Similar growth has occurred in the level of individuals receiving Medicaid and food stamps over the past three years.

Medicaid added 20.2 million people to its rolls between February 2020 and October 2022 alone, costing the federal government $592 billion. Meanwhile, the number of people receiving food stamps has grown by nearly 2.5 million since July 2019.

To receive food stamps, individuals without children have to be working, searching for work, or job training for at least 80 hours per month. As with TANF, states have wide latitude in determining what can be counted towards the hours.

Republicans say the 80-hour requirement is misleading because recipients can pick and choose which times of the month they engage in “work.” Instead, lawmakers want to require TANF and food stamp recipients to be engaged in work or job training at least 20 hours a week.

“The ongoing labor shortage we have experienced over the past few years has made it difficult for small businesses,” said Rep. Jake LaTurner, Kansas Republican who is backing legislation to expand work requirements. “These commonsense bills will help able-bodied adults re-enter the workforce and end their reliance on taxpayer-funded government assistance.”

Unlike TANF and food stamps, the federal government does not have specific work requirements for Medicaid recipients. But various states have moved to institute them in recent years.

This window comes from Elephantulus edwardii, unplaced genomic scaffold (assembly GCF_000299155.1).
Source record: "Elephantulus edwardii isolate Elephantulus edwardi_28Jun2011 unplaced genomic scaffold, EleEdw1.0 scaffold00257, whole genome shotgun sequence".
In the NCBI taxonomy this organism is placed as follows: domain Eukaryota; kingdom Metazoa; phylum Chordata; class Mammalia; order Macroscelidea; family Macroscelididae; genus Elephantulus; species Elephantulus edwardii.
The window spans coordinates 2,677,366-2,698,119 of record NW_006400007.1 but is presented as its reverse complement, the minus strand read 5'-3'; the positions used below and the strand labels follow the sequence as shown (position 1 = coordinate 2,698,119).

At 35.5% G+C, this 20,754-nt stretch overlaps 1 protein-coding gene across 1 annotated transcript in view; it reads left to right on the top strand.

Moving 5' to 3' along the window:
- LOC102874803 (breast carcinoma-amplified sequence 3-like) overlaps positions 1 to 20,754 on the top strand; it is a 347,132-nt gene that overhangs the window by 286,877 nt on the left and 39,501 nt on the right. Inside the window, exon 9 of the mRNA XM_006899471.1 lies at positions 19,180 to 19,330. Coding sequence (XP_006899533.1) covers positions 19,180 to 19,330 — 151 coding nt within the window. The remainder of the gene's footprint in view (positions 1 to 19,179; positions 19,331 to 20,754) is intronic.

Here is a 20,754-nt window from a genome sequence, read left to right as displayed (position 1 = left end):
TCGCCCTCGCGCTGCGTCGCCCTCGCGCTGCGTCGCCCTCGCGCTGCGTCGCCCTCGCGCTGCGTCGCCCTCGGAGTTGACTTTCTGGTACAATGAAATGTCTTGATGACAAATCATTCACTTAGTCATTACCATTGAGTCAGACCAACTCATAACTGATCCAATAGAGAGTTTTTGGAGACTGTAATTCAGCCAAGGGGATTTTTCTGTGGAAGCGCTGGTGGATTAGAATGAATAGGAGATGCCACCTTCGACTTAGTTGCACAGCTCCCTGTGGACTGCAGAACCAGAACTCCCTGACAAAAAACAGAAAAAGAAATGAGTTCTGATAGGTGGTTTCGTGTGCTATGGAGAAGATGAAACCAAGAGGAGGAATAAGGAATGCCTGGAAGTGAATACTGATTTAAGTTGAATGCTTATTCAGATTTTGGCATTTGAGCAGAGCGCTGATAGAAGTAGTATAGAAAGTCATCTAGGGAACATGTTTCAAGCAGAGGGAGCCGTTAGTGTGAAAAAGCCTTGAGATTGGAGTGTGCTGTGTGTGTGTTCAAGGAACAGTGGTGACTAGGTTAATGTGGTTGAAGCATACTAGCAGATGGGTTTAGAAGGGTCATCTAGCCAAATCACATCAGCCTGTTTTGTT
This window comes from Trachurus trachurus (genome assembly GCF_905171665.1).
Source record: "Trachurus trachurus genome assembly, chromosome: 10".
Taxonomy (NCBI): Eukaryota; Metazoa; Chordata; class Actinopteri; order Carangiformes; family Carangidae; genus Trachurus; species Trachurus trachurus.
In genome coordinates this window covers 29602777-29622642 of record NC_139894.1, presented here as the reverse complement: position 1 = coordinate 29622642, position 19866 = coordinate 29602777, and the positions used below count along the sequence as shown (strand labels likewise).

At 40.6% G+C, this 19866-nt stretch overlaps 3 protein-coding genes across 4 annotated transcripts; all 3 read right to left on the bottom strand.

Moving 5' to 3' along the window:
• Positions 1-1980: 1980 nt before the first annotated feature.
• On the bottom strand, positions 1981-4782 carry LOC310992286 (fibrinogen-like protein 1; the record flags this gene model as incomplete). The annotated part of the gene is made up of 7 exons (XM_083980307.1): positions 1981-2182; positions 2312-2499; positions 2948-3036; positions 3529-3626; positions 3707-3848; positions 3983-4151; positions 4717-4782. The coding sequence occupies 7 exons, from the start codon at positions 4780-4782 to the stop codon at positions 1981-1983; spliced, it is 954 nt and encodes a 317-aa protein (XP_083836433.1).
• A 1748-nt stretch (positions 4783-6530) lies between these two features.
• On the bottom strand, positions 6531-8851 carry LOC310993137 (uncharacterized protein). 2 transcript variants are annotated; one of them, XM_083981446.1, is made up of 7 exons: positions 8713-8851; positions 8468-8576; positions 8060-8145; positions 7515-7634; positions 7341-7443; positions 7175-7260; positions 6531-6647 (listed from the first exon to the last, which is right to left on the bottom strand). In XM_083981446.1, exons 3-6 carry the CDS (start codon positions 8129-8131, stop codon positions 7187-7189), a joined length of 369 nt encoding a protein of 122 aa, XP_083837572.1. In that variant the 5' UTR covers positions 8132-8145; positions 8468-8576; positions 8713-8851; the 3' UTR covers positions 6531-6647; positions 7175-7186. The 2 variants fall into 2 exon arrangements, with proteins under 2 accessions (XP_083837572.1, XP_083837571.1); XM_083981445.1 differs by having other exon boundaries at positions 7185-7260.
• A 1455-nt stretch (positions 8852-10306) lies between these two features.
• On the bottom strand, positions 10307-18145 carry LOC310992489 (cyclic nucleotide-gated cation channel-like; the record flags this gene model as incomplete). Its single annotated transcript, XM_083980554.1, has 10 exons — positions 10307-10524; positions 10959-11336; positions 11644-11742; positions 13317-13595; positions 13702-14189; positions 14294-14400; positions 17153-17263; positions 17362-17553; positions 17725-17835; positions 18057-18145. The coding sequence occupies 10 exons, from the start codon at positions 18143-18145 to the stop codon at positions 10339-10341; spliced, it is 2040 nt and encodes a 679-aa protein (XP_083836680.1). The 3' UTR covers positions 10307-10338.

Arkansas notably passed legislation in 2018 requiring adults between 19 to 49 to work at least 80 hours per month to receive Medicaid. Excluded from the Arkansas work requirements are Medicaid recipients who are pregnant, have children, or have a disability preventing them from being able to work.

GOP lawmakers say that Arkansas’ overhaul could serve as a model for the nation.

“Medicaid was always intended for the aged, blind, and disabled — for the least in our society, who need help the most,” said Rep. Buddy Carter, Georgia Republican. “Trying to get back to that would probably be beneficial.”

The Congressional Budget Office estimates that  $135 billion would be saved throughout 2033 if Congress required Medicaid recipients to work at least 80 hours per month.

The overhaul would be the first to touch federal welfare programs since the mid-1990s. Those changes instituted federal work requirements and means-testing for social welfare programs while boosting job training alternatives.

President Bill Clinton signed the Personal Responsibility and Work Opportunity Reconciliation Act in 1996 as he sought reelection. The legislation gave state governments more autonomy over welfare services while reducing the federal government’s role.

The overhaul coincided with an 85% drop in recipients receiving direct cash payments through TANF and its predecessor between 1993 and 2019. The number of individuals receiving food stamps changes constantly because of economic factors like recession, while Medicaid rolls have exploded because of the Affordable Care Act.

Republicans say they want to expand work requirements but also target job training to ensure that once people are off welfare they remain off.

“We want a connection with a job, but we also want the caseworker to connect them with a job that’s family-sustaining,” said Rep. Lloyd Smucker, Pennsylvania Republican. “It needs to be outcome-based and not just incentivized by [the] process. That idea of federal accountability vs. flexibility.”